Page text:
Today's New York Times Online edition featured, Picture Books No Longer a Staple for Children, by Julie Bosman.
An excellent discussion of today's pressure on young children to read increasingly difficult books, she discusses parents reluctance to buy picture books for their young readers as parents pressure their youngsters to read more difficult fare.
The goal of Montessori regarding reading is to nurture a child's natural love of learning, not to force them to approach learning as a rote drill that must be performed.
Carefully selected picture and word books for infants and toddlers should stock their low bedroom shelves, allowing independent access to the books, and a wide array of fact books about a whole range of topics should be supplied for beginning readers. If your beginning reader enjoys books with large beautiful pictures, get them and encourage your child to love reading!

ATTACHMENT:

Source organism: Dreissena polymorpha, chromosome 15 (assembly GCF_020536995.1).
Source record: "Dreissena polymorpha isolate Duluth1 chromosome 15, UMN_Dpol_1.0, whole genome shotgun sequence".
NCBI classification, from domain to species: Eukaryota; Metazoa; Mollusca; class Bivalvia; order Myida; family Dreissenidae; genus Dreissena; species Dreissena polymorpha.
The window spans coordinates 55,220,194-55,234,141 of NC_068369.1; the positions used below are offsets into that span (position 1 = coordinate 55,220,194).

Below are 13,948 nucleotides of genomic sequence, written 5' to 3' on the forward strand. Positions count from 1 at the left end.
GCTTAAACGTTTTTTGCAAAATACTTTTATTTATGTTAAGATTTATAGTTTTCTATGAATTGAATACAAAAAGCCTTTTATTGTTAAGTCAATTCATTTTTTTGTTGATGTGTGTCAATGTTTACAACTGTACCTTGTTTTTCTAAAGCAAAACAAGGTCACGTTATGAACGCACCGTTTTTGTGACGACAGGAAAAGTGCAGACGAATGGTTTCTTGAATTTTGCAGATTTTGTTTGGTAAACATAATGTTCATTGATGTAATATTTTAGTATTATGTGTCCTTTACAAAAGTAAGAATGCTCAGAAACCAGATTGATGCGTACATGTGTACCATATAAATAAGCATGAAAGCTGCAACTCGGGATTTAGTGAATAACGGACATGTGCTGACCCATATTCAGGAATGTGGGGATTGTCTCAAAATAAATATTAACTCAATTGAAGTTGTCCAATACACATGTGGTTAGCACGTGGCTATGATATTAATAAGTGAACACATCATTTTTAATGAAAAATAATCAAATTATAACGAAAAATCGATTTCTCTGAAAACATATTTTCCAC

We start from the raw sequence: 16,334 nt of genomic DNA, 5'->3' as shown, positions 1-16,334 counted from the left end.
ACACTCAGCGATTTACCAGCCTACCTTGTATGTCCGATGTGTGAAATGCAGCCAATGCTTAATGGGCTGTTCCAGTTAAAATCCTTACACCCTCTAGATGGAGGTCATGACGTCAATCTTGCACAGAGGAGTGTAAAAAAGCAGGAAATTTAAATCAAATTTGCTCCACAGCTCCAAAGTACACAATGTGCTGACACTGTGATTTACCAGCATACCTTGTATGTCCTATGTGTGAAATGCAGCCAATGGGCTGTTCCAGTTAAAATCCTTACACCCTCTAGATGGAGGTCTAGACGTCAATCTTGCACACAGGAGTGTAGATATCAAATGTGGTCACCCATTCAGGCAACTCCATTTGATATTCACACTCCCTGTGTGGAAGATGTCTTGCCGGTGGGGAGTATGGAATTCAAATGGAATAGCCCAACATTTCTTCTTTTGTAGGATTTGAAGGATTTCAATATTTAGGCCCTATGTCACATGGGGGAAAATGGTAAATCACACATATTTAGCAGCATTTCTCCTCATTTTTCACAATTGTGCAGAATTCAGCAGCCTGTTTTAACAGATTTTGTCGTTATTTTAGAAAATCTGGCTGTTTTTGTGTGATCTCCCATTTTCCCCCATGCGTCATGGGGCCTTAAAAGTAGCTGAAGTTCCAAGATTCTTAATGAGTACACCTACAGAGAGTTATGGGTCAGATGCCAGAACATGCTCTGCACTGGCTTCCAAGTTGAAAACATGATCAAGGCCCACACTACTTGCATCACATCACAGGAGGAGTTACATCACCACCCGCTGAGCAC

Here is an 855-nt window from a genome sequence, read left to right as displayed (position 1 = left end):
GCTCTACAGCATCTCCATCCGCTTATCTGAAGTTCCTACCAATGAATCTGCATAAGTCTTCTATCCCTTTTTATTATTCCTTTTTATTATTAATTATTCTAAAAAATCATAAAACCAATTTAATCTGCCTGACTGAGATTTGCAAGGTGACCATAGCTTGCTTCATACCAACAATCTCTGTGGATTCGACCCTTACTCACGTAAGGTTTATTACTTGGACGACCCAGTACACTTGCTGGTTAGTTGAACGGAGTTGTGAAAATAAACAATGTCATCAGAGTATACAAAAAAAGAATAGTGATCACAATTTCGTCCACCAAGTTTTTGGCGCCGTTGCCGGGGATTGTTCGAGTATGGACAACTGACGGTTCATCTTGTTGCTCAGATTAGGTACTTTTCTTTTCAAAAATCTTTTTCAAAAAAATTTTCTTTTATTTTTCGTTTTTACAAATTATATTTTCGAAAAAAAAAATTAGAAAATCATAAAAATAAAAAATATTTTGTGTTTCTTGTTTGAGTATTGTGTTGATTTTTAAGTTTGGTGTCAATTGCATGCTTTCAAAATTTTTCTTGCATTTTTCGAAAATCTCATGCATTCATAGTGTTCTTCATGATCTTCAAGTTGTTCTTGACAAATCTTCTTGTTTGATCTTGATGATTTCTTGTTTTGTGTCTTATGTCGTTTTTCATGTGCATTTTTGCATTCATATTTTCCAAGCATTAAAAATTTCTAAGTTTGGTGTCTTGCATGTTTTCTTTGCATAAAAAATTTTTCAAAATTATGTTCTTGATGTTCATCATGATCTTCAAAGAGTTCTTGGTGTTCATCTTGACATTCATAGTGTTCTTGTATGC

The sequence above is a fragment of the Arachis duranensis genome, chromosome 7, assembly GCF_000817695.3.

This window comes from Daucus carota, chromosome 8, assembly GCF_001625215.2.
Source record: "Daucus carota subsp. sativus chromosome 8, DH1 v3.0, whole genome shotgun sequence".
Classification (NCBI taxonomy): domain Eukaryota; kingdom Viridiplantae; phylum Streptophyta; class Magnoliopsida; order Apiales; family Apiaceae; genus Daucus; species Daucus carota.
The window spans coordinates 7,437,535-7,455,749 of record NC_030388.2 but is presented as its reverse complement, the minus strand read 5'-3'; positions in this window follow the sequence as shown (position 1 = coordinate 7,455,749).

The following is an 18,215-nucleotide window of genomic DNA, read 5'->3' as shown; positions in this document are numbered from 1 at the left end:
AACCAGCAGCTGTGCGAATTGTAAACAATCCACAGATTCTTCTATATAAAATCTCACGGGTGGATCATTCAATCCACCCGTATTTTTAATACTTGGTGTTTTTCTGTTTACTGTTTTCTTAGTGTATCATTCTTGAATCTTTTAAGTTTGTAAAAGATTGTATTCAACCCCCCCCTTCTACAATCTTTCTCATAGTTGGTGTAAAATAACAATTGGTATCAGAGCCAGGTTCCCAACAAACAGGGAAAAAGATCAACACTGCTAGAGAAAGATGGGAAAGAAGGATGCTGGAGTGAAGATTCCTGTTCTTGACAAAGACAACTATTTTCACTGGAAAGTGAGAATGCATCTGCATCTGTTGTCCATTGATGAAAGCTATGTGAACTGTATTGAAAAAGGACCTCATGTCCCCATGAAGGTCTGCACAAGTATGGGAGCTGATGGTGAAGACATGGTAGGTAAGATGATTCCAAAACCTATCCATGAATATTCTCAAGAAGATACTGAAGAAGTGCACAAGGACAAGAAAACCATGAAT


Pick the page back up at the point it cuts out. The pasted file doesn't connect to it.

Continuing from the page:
If your child is already in First or Second Grade (or older) and struggling to read, let his or her interests guide library and bookstore selections. Browsing for books that appeal (and will be read joyfully) is an important part of the learning process.
Parents will find that if they adjust their own habits to make room for reading as an activity at home, their children will follow suit.
Learn how to help your child read with our Montessori House teaching albums.
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